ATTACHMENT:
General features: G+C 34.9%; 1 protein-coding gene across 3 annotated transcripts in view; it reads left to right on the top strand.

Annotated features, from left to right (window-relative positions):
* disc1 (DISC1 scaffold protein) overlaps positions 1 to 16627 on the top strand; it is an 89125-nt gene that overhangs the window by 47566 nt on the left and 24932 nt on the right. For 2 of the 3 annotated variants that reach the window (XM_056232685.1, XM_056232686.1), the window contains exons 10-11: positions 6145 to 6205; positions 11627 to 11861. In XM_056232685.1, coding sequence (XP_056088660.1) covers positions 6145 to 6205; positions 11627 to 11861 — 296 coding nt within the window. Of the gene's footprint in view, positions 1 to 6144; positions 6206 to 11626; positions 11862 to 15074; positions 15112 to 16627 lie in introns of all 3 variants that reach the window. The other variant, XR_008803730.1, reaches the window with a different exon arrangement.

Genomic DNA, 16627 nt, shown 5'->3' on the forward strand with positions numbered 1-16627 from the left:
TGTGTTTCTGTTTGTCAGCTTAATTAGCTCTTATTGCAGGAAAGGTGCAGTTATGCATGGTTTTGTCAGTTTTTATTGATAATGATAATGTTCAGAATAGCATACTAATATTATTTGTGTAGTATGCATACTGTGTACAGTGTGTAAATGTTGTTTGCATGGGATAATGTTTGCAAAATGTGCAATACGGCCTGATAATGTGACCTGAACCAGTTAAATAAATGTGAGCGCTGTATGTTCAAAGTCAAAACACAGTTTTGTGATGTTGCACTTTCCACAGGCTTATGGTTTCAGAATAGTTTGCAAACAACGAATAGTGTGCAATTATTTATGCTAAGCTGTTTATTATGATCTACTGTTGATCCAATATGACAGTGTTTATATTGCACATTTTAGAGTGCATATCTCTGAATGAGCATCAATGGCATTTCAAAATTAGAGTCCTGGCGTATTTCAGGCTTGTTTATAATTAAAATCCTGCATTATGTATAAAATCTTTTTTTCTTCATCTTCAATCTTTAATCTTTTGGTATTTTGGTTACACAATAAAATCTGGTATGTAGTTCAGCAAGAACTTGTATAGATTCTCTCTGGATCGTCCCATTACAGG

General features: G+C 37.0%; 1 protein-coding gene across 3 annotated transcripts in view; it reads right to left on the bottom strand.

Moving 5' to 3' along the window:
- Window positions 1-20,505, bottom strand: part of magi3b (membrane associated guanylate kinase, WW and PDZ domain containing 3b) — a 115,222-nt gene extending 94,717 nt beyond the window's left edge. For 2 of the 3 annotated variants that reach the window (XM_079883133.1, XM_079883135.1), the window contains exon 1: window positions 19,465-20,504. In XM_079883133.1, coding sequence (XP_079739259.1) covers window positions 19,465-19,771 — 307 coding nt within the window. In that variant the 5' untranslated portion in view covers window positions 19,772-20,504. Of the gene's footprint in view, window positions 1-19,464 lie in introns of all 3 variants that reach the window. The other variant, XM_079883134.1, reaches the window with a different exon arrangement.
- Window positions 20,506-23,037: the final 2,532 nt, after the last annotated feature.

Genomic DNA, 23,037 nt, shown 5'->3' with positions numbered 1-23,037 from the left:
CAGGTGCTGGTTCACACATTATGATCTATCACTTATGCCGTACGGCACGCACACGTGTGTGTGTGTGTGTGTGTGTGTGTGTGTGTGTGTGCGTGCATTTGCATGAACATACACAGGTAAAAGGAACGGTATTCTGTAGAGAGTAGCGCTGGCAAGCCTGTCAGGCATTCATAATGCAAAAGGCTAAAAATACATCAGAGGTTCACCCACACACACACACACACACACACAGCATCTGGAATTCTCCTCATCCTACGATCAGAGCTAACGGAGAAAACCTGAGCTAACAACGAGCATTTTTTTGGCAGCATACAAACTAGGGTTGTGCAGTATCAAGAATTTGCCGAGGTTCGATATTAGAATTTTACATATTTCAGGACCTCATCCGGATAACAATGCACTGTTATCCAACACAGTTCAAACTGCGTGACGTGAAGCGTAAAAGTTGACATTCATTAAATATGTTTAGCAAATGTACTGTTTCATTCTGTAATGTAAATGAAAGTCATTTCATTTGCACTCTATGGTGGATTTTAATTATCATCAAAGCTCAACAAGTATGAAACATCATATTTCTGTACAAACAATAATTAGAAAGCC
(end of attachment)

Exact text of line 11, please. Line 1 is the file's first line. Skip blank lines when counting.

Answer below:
CAGGTGCTGGTTCACACATTATGATCTATCACTTATGCCGTACGGCACGCACACGTGTGTGTGTGTGTGTGTGTGTGTGTGTGTGTGTGTGCGTGCATTTGCATGAACATACACAGGTAAAAGGAACGGTATTCTGTAGAGAGTAGCGCTGGCAAGCCTGTCAGGCATTCATAATGCAAAAGGCTAAAAATACATCAGAGGTTCACCCACACACACACACACACACACACAGCATCTGGAATTCTCCTCATCCTACGATCAGAGCTAACGGAGAAAACCTGAGCTAACAACGAGCATTTTTTTGGCAGCATACAAACTAGGGTTGTGCAGTATCAAGAATTTGCCGAGGTTCGATATTAGAATTTTACATATTTCAGGACCTCATCCGGATAACAATGCACTGTTATCCAACACAGTTCAAACTGCGTGACGTGAAGCGTAAAAGTTGACATTCATTAAATATGTTTAGCAAATGTACTGTTTCATTCTGTAATGTAAATGAAAGTCATTTCATTTGCACTCTATGGTGGATTTTAATTATCATCAAAGCTCAACAAGTATGAAACATCATATTTCTGTACAAACAATAATTAGAAAGCC